NFLPA's DeMaurice Smith calls on NFL to address turf issue originally appeared on NBC Sports Washington
In large part, the NFL has done a solid job of keeping its players and personnel healthy while playing a season during a global pandemic. However, teams are still struggling to field their full rosters on Sundays.
As we wrap up the first month of the 2020 campaign, more and more players are suffering significant leg injuries. Some of that can be attributed to the nature of the game, the fact that there was no preseason and the problems with playing on artificial turf instead of grass.
Out of 32 NFL teams, 13 NFL use some form of artificial turf. After a slew of 49ers suffered leg injuries during a two-week slate at MetLife stadium and the Jets lost a bunch of players to injury Thursday night, the calls for an all-grass NFL grew louder.
San Francisco cornerback Ahkello Witherspoon even went on to say MetLife stadium is the worst turf he's ever played on.
In an appearance on The Sports Junkies Friday morning, DeMaurice Smith, the executive director for the NFLPA, talked about his desire for the league to move quicker on this specific issue.
"We're not terribly pleased with the pace at which the league has moved on the field/turf issue," Smith said. "We took a deep dive on artificial turf and playing surfaces I think starting about five or six years ago and it's clear that there's a significant statistical difference between the injuries that are happening on natural grass vs. the injuries that happen on turf."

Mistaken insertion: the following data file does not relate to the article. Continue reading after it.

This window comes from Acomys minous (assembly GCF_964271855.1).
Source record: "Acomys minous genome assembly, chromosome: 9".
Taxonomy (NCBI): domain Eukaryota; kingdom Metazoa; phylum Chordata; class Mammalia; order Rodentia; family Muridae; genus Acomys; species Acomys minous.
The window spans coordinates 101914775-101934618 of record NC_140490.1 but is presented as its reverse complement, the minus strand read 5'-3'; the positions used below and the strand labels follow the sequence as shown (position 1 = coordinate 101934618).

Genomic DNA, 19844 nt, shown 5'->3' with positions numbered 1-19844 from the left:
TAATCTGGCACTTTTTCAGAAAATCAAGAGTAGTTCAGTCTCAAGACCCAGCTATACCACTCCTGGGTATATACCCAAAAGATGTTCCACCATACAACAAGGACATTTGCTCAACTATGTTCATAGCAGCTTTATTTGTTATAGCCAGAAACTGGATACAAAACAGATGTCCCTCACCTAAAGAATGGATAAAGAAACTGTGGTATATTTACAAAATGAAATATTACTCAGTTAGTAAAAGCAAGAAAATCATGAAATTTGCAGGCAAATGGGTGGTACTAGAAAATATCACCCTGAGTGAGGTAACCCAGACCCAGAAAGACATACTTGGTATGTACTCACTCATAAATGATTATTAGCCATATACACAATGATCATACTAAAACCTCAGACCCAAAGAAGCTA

Smith then went on to explain that because the artificial turf construction is done at such a high level and the turf cleats players wear are so well made, the risk of injury is greater on an artificial surface.
When a player plants on turf, there's no give to the ground or his shoes. The only thing left to bend or flex are the players' ligaments and muscles, causing more strain than normal play after play. On a grass field, the ground is more pliable.
"We want to move to a world where it's natural grass throughout the league," Smith said. "I think it will cut down on injuries, so we want to continue to press that to the NFL with an eye towards just, how do we make the game safer?"
If the science supports playing on grass all the time, then it really isn't much of a decision. The 49ers were a Super Bowl contender heading into the season and have since lost their best defensive player for the year and their quarterback for multiple weeks.
If there's anything that can be done to decrease the risk of injury and keep more star players on the field, any league would have to seriously consider it.